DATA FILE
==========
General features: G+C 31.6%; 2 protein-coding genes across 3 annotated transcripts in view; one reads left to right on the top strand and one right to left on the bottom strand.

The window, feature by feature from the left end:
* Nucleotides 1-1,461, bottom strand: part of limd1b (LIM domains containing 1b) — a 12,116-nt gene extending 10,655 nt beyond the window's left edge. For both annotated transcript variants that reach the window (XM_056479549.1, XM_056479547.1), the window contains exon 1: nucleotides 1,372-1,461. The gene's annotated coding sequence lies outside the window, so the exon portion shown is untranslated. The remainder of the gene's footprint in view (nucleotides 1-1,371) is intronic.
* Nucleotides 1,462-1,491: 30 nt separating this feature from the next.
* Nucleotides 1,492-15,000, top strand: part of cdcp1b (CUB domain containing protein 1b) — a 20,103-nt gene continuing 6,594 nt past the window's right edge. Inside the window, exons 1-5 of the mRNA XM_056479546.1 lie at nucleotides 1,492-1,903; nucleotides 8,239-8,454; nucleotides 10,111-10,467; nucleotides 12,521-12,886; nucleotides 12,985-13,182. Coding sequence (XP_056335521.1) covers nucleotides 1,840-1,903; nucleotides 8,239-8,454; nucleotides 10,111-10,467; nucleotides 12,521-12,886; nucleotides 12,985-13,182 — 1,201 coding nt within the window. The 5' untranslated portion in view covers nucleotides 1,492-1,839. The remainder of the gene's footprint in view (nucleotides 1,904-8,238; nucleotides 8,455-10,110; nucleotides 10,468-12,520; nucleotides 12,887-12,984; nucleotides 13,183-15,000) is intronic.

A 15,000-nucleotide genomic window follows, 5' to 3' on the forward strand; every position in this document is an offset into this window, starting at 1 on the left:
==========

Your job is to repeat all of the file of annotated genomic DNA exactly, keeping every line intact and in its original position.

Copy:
General features: G+C 31.6%; 2 protein-coding genes across 3 annotated transcripts in view; one reads left to right on the top strand and one right to left on the bottom strand.

The window, feature by feature from the left end:
* Nucleotides 1-1,461, bottom strand: part of limd1b (LIM domains containing 1b) — a 12,116-nt gene extending 10,655 nt beyond the window's left edge. For both annotated transcript variants that reach the window (XM_056479549.1, XM_056479547.1), the window contains exon 1: nucleotides 1,372-1,461. The gene's annotated coding sequence lies outside the window, so the exon portion shown is untranslated. The remainder of the gene's footprint in view (nucleotides 1-1,371) is intronic.
* Nucleotides 1,462-1,491: 30 nt separating this feature from the next.
* Nucleotides 1,492-15,000, top strand: part of cdcp1b (CUB domain containing protein 1b) — a 20,103-nt gene continuing 6,594 nt past the window's right edge. Inside the window, exons 1-5 of the mRNA XM_056479546.1 lie at nucleotides 1,492-1,903; nucleotides 8,239-8,454; nucleotides 10,111-10,467; nucleotides 12,521-12,886; nucleotides 12,985-13,182. Coding sequence (XP_056335521.1) covers nucleotides 1,840-1,903; nucleotides 8,239-8,454; nucleotides 10,111-10,467; nucleotides 12,521-12,886; nucleotides 12,985-13,182 — 1,201 coding nt within the window. The 5' untranslated portion in view covers nucleotides 1,492-1,839. The remainder of the gene's footprint in view (nucleotides 1,904-8,238; nucleotides 8,455-10,110; nucleotides 10,468-12,520; nucleotides 12,887-12,984; nucleotides 13,183-15,000) is intronic.

A 15,000-nucleotide genomic window follows, 5' to 3' on the forward strand; every position in this document is an offset into this window, starting at 1 on the left: